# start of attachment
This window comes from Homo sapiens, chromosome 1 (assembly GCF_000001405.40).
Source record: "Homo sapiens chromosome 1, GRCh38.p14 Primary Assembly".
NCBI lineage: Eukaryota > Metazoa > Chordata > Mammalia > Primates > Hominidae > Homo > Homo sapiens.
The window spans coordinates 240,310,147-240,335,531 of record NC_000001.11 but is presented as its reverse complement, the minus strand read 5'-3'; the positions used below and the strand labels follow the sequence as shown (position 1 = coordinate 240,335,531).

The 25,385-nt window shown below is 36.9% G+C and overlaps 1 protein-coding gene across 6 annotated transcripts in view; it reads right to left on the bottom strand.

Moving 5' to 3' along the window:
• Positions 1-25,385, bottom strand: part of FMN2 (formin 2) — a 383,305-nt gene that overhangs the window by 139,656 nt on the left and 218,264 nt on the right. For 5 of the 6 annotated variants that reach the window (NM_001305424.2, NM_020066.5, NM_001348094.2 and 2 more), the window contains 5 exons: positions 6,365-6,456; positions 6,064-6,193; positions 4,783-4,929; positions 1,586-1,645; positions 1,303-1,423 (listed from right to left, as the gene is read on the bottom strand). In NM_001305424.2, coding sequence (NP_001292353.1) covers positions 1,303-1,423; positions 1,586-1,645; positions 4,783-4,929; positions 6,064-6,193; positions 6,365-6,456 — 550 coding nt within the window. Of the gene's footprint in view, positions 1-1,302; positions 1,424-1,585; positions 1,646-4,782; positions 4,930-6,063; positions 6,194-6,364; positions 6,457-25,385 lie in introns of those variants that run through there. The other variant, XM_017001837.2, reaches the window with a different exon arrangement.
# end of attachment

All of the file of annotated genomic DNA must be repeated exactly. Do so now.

This window comes from Homo sapiens, chromosome 1 (assembly GCF_000001405.40).
Source record: "Homo sapiens chromosome 1, GRCh38.p14 Primary Assembly".
NCBI lineage: Eukaryota > Metazoa > Chordata > Mammalia > Primates > Hominidae > Homo > Homo sapiens.
The window spans coordinates 240,310,147-240,335,531 of record NC_000001.11 but is presented as its reverse complement, the minus strand read 5'-3'; the positions used below and the strand labels follow the sequence as shown (position 1 = coordinate 240,335,531).

The 25,385-nt window shown below is 36.9% G+C and overlaps 1 protein-coding gene across 6 annotated transcripts in view; it reads right to left on the bottom strand.

Moving 5' to 3' along the window:
• Positions 1-25,385, bottom strand: part of FMN2 (formin 2) — a 383,305-nt gene that overhangs the window by 139,656 nt on the left and 218,264 nt on the right. For 5 of the 6 annotated variants that reach the window (NM_001305424.2, NM_020066.5, NM_001348094.2 and 2 more), the window contains 5 exons: positions 6,365-6,456; positions 6,064-6,193; positions 4,783-4,929; positions 1,586-1,645; positions 1,303-1,423 (listed from right to left, as the gene is read on the bottom strand). In NM_001305424.2, coding sequence (NP_001292353.1) covers positions 1,303-1,423; positions 1,586-1,645; positions 4,783-4,929; positions 6,064-6,193; positions 6,365-6,456 — 550 coding nt within the window. Of the gene's footprint in view, positions 1-1,302; positions 1,424-1,585; positions 1,646-4,782; positions 4,930-6,063; positions 6,194-6,364; positions 6,457-25,385 lie in introns of those variants that run through there. The other variant, XM_017001837.2, reaches the window with a different exon arrangement.